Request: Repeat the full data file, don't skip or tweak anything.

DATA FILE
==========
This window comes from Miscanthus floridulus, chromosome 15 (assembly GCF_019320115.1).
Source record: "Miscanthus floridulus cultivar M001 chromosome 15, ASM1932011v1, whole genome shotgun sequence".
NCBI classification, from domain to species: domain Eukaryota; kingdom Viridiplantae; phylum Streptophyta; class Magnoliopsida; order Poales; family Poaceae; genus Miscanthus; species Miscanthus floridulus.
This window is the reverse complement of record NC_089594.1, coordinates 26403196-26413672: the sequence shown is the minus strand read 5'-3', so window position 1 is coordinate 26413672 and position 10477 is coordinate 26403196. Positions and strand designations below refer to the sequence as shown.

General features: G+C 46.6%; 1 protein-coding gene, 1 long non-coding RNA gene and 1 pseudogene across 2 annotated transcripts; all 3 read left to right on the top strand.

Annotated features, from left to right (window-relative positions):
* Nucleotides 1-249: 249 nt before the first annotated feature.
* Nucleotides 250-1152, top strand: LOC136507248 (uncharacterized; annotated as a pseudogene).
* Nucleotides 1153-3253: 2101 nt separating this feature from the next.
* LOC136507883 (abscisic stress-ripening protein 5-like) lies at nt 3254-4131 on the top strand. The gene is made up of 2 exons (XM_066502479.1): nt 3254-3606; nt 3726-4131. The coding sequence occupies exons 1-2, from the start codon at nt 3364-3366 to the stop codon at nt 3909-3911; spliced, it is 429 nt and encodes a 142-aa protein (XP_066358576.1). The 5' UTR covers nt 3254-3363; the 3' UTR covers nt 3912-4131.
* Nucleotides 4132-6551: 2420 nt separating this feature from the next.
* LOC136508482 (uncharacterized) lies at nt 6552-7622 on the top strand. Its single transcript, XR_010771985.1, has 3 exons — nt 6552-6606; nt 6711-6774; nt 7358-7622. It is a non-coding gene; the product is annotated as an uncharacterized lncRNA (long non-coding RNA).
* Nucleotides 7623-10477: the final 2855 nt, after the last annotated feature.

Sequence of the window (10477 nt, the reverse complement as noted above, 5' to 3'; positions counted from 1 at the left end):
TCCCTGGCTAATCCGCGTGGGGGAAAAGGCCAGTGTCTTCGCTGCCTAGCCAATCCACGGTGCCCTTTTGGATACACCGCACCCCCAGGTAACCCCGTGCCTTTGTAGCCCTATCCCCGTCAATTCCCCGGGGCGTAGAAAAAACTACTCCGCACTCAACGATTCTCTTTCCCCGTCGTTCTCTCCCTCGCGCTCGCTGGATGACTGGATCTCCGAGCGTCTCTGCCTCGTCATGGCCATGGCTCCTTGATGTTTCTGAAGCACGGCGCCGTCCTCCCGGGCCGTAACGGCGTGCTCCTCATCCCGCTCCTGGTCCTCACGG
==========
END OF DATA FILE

This window comes from Miscanthus floridulus, chromosome 15 (assembly GCF_019320115.1).
Source record: "Miscanthus floridulus cultivar M001 chromosome 15, ASM1932011v1, whole genome shotgun sequence".
NCBI classification, from domain to species: domain Eukaryota; kingdom Viridiplantae; phylum Streptophyta; class Magnoliopsida; order Poales; family Poaceae; genus Miscanthus; species Miscanthus floridulus.
This window is the reverse complement of record NC_089594.1, coordinates 26403196-26413672: the sequence shown is the minus strand read 5'-3', so window position 1 is coordinate 26413672 and position 10477 is coordinate 26403196. Positions and strand designations below refer to the sequence as shown.

General features: G+C 46.6%; 1 protein-coding gene, 1 long non-coding RNA gene and 1 pseudogene across 2 annotated transcripts; all 3 read left to right on the top strand.

Annotated features, from left to right (window-relative positions):
* Nucleotides 1-249: 249 nt before the first annotated feature.
* Nucleotides 250-1152, top strand: LOC136507248 (uncharacterized; annotated as a pseudogene).
* Nucleotides 1153-3253: 2101 nt separating this feature from the next.
* LOC136507883 (abscisic stress-ripening protein 5-like) lies at nt 3254-4131 on the top strand. The gene is made up of 2 exons (XM_066502479.1): nt 3254-3606; nt 3726-4131. The coding sequence occupies exons 1-2, from the start codon at nt 3364-3366 to the stop codon at nt 3909-3911; spliced, it is 429 nt and encodes a 142-aa protein (XP_066358576.1). The 5' UTR covers nt 3254-3363; the 3' UTR covers nt 3912-4131.
* Nucleotides 4132-6551: 2420 nt separating this feature from the next.
* LOC136508482 (uncharacterized) lies at nt 6552-7622 on the top strand. Its single transcript, XR_010771985.1, has 3 exons — nt 6552-6606; nt 6711-6774; nt 7358-7622. It is a non-coding gene; the product is annotated as an uncharacterized lncRNA (long non-coding RNA).
* Nucleotides 7623-10477: the final 2855 nt, after the last annotated feature.

Sequence of the window (10477 nt, the reverse complement as noted above, 5' to 3'; positions counted from 1 at the left end):
TCCCTGGCTAATCCGCGTGGGGGAAAAGGCCAGTGTCTTCGCTGCCTAGCCAATCCACGGTGCCCTTTTGGATACACCGCACCCCCAGGTAACCCCGTGCCTTTGTAGCCCTATCCCCGTCAATTCCCCGGGGCGTAGAAAAAACTACTCCGCACTCAACGATTCTCTTTCCCCGTCGTTCTCTCCCTCGCGCTCGCTGGATGACTGGATCTCCGAGCGTCTCTGCCTCGTCATGGCCATGGCTCCTTGATGTTTCTGAAGCACGGCGCCGTCCTCCCGGGCCGTAACGGCGTGCTCCTCATCCCGCTCCTGGTCCTCACGG